Pernilla Lounge Chairs by Bruno Mathsson for DUX
- Production TimeAvailable Now
- Of the Period
- Place of Origin
- Date of Manufacture1970s
- Materials and Techniques
- Condition Detailsminor stains and wear
- WearWear consistent with age and use.
- DimensionsH 38.25 in. x W 35.5 in. x D 37 in.H 97.16 cm x W 90.17 cm x D 93.98 cm
- Seat Height14.5 in. (36.83 cm)
- Seller LocationLos Angeles, CA
- Reference NumberLU848712728751
Delivery, Returns & Payment
- DeliveryRates vary by destination and complexityShipping methods are determined by item size, type, fragility and specific characteristics.Shipping costs are calculated based on carrier rates, delivery distance and packing complexity.
- Return Policy
This item can be returned within 14 days of delivery.View details
- Online Payment Methods1stdibs accepts the following payment methods
- Item InvoiceGenerate an invoice that you can customize and print.
About Bruno Mathsson (Designer)
As the descendant of four generations of Swedish master cabinetmakers, Bruno Mathsson was born to design furniture. Mathsson was known as a methodical perfectionist who made usefulness the fundamental attribute of his works, yet he was also a ceaseless experimenter, who constantly searched for improvements in form, materials and methods of making.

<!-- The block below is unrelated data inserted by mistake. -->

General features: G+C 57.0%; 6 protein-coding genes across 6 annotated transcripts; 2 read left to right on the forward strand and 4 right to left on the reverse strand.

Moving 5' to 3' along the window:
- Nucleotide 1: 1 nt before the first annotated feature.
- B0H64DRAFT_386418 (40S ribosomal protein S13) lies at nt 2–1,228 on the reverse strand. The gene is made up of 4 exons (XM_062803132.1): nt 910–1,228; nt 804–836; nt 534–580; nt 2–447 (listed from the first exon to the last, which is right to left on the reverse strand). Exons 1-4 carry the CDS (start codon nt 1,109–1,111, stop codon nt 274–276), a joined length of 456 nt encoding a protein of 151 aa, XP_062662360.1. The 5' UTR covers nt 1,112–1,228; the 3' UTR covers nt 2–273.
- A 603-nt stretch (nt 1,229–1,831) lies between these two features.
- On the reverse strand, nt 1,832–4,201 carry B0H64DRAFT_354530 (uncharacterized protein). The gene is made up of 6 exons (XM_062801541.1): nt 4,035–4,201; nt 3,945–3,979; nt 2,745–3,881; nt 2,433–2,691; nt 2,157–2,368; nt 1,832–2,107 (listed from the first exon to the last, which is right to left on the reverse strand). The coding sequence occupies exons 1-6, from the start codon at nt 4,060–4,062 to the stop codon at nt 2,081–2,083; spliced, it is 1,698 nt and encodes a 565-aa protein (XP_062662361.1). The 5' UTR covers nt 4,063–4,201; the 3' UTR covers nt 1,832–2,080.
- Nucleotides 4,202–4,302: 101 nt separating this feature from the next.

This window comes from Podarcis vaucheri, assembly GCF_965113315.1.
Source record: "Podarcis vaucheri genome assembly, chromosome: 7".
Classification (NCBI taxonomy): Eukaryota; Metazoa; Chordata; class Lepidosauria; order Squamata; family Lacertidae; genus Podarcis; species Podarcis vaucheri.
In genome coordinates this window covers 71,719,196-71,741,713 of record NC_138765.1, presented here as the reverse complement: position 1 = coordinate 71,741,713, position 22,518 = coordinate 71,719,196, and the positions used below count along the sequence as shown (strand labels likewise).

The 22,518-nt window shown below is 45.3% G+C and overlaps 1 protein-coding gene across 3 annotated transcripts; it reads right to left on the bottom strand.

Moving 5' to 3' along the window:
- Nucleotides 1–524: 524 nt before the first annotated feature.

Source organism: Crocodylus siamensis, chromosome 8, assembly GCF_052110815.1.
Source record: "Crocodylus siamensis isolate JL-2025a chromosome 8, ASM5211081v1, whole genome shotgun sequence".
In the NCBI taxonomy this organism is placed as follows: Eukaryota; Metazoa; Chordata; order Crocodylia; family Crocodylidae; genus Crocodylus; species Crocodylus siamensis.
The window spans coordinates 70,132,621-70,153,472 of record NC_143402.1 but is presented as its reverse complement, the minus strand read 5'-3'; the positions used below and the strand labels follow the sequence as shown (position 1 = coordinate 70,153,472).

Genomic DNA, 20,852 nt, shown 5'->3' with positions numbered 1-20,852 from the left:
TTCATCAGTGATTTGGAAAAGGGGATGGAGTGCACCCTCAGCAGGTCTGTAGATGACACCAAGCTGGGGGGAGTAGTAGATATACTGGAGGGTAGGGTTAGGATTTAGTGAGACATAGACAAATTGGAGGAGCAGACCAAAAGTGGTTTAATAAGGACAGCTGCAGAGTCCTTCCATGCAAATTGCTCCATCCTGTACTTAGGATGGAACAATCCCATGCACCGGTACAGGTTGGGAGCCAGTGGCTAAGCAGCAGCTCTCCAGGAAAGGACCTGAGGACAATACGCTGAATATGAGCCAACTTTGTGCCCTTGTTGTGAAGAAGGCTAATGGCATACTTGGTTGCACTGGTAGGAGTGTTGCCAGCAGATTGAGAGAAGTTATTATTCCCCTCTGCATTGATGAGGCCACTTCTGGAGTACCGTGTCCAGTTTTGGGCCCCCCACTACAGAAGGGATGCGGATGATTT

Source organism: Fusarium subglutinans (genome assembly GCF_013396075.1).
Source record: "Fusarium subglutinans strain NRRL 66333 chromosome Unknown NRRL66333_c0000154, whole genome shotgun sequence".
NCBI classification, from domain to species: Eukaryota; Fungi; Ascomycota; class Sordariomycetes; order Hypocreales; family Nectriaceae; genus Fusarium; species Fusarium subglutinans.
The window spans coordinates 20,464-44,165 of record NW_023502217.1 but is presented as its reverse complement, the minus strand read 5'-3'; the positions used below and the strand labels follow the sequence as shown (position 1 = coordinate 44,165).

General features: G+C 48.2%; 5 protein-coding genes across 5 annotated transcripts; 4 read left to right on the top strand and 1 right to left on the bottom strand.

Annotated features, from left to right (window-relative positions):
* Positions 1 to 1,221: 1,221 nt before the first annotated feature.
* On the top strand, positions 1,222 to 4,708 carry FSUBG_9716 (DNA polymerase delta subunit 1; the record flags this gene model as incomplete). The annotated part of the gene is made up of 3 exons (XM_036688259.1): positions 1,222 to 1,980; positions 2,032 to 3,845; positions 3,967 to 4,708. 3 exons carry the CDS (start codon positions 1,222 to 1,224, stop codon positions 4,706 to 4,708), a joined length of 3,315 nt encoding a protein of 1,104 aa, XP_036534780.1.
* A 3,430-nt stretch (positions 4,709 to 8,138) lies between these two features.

Like the Finnish designer Alvar Aalto, Mathsson was one of the first Scandinavians to embrace undulating, biomorphic forms in furniture. His early pieces such as the “Eva” and “Pernilla” series of chairs incorporate dramatically flowing bent beechwood frames, making them some of the most instantly recognizable works of 20th-century design. Mathsson was also a pioneer of ergonomics — he is said to have based the contours of his chairs on the impression his body made when he sat in a snow bank — and used supple, accommodating woven webbing for seats. His concern for practicality is shown by pieces such as the “Maria” table. An elegant design with gate legs and hinged leaves, the table measures more than nine feet long when fully extended, but folds down to just nine inches in thickness.
From the mid-1940s through the 1950s, Mathsson focused on architecture, designing and building houses with insulated, triple-glazed window walls and heated floors — construction that flew in the face of traditional wood-clad Swedish residential design, and consequently met with some skepticism. He returned to furniture in the 1960s, employing an entirely new suite of materials: Stainless-steel framing and mesh seats feature in pieces like the “Jetson” chair; with the mathematician Piet Hein, Mathsson designed the “Super-Elliptical” table, which has a laminate top and four-part tubular steel legs that sprout like flower stems from a single base. Bruno Mathsson’s stylistic flexibility as a designer, as you will see from the works on these pages, make him a creator whose pieces meet all tastes and needs.